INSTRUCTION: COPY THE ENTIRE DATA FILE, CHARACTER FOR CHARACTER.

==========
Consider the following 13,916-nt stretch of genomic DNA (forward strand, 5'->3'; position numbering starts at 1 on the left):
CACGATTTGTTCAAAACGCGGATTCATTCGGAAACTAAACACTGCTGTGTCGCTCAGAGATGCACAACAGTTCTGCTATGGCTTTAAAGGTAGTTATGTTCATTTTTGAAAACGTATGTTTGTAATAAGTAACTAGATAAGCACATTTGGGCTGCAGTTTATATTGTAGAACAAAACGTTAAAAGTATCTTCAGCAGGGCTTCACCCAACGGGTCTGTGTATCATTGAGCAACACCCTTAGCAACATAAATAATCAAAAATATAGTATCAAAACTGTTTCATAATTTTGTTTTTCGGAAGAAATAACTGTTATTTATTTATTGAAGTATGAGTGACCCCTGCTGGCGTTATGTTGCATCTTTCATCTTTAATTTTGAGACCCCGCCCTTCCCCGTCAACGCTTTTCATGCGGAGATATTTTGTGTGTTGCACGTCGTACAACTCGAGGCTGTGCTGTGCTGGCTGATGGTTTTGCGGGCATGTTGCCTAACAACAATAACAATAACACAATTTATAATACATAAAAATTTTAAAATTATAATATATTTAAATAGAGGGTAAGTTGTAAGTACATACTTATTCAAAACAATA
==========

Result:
Consider the following 13,916-nt stretch of genomic DNA (forward strand, 5'->3'; position numbering starts at 1 on the left):
CACGATTTGTTCAAAACGCGGATTCATTCGGAAACTAAACACTGCTGTGTCGCTCAGAGATGCACAACAGTTCTGCTATGGCTTTAAAGGTAGTTATGTTCATTTTTGAAAACGTATGTTTGTAATAAGTAACTAGATAAGCACATTTGGGCTGCAGTTTATATTGTAGAACAAAACGTTAAAAGTATCTTCAGCAGGGCTTCACCCAACGGGTCTGTGTATCATTGAGCAACACCCTTAGCAACATAAATAATCAAAAATATAGTATCAAAACTGTTTCATAATTTTGTTTTTCGGAAGAAATAACTGTTATTTATTTATTGAAGTATGAGTGACCCCTGCTGGCGTTATGTTGCATCTTTCATCTTTAATTTTGAGACCCCGCCCTTCCCCGTCAACGCTTTTCATGCGGAGATATTTTGTGTGTTGCACGTCGTACAACTCGAGGCTGTGCTGTGCTGGCTGATGGTTTTGCGGGCATGTTGCCTAACAACAATAACAATAACACAATTTATAATACATAAAAATTTTAAAATTATAATATATTTAAATAGAGGGTAAGTTGTAAGTACATACTTATTCAAAACAATA